“I would go chase down other riders and talk to them if I saw a board on the roof of a car,” says Damian Sanders, brother of Avalanche co-founder Chris Sanders and one of the top professional snowboarders in the 1980s. “When I did contests later, I couldn’t believe there were that many other snowboarders out there. We thought it was just us.”
Slowly, and through the joy it inspired (and surely a need to pay the bills, in some part), the sport gained momentum as a growing network of riders spread into the different geographical hotbeds, including Lake Tahoe.
Tahoe: The West Coast Powerhouse
California had been steadily growing as a mecca for snowboarding into the 1980s, as resorts like Donner Ski Ranch and Boreal opened their doors to “knuckle-draggers,” with riders also hiking the backcountry of Donner Pass and Mount Rose.
A group of friends at North Tahoe High School—including Mark Anolik, Terry Kidwell, Tom Burt, Klein and others—were particularly instrumental.
This group made history by riding a ditch near what was then the Tahoe City dump, which is considered the first snowboard halfpipe in the world. “Nobody but the few of us who were passionate about these dumb toys ever thought pipe riding would last. We knew it would,” says Klein.
While it was a one-hit feature, the Tahoe City halfpipe attracted photographers and sparked an infusion of freestyle skateboard style, which then influenced board design. Kidwell was the early standout and earned the moniker “the father of freestyle” for his air awareness and progressive tricks and grabs. He was given Sims’ first pro model snowboard in 1985.
The North Tahoe crew soon branched out into their preferred riding styles, says Burt, an early rider for Avalanche along with Damian Sanders and Jim and Bonnie Zellers. For Burt, it was steep and technical terrain, as he would later go on to pioneer lines in Alaska and around the world. He preferred longer boards, in the 170-centimeter range, with traditional camber. Having a ski background helped with the mechanics of a good turn, but Burt sought to go beyond the limits of the skinny skis of the 1980s.
“I wanted to do everything I could do on skis on my board; that was my personal push,” says Burt, who found like-minded big-mountain riding partners in the Zellers. “At a certain point we realized snowboards could do more than skis.”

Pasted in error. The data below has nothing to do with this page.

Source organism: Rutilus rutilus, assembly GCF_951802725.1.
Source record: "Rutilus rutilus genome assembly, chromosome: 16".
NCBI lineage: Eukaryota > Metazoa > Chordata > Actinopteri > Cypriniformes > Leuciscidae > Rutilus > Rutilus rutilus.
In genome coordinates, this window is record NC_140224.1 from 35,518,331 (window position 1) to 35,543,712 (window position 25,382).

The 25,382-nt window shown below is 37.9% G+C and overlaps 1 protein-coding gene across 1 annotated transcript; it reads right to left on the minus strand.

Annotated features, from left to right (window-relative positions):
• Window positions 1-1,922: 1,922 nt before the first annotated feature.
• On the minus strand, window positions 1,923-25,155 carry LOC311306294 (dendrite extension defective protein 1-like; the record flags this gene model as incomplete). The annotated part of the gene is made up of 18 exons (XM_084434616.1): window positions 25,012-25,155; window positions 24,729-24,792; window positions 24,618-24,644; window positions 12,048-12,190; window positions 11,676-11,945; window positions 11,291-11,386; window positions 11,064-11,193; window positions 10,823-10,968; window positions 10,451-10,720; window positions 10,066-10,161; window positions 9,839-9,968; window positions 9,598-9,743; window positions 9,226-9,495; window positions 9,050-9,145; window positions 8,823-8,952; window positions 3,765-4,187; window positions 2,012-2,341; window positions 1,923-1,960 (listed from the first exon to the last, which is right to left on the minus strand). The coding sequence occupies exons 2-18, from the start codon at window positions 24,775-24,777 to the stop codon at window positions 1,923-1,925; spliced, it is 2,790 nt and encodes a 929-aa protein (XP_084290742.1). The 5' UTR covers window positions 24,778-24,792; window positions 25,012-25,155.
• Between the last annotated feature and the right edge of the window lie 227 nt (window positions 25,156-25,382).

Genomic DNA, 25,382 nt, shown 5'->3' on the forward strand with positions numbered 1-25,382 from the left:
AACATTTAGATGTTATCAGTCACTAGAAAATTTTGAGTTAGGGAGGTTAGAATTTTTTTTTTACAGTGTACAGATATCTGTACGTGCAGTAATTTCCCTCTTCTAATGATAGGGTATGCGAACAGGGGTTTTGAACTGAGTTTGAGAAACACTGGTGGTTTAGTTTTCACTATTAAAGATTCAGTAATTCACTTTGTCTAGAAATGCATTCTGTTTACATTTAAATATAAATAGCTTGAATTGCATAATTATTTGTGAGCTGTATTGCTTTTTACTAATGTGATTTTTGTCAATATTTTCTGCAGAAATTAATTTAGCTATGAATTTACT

In South Lake Tahoe, standout riders Shaun Palmer and Sanders, who were in the same high school class, were gaining exposure as well, bathing in a rock ‘n’ roll–infused snowboarding lifestyle, with neon, big hair and beer consumption synonymous with their cutting-edge riding. Sanders famously wore hardboots over the softer snowboard boots, maintaining that they were the only way to support his gargantuan airtime.
While the cross-pollination of surfing and skating into snowboarding (and vice versa) would continue for decades to come, skate influence became more prevalent in the 1980s.
“All of us felt that connection to surfing in the beginning. This was a surfboard for the snow,” says Klein. “Then once we started developing the riding, it was a quick transition to skateboard influence. I think by the early ’80s everyone was looking at skateboarding as the root of snowboarding.”
World Snowboarding Championships
Contests, media exposure and resort acceptance all increased through the 1980s, creating a larger, more interconnected snowboarding culture. During the 1984-85 season, only 40 resorts allowed snowboarding. By 1990, that number hit 476, according to the United States Ski Industry Association.
Early contests included slalom, moguls, freestyle, halfpipe and more, and were a popular meeting of the minds for snowboarders. An oft-cited event was the “Worlds” at Soda Springs on Donner Summit in 1983, organized by Tom Sims. The event notably included halfpipe for the first time ever as a judged event.
While many accounts of the competition focus on the brooding feud between Jake Burton Carpenter and Tom Sims, others feel this recollection is off-base. The common story goes that Burton and his race-focused East Coast riders threatened to ban the contest because they hadn’t had a chance to practice in a halfpipe, while the West Coast Sims team had been fining tuning their pipe riding for a few years already.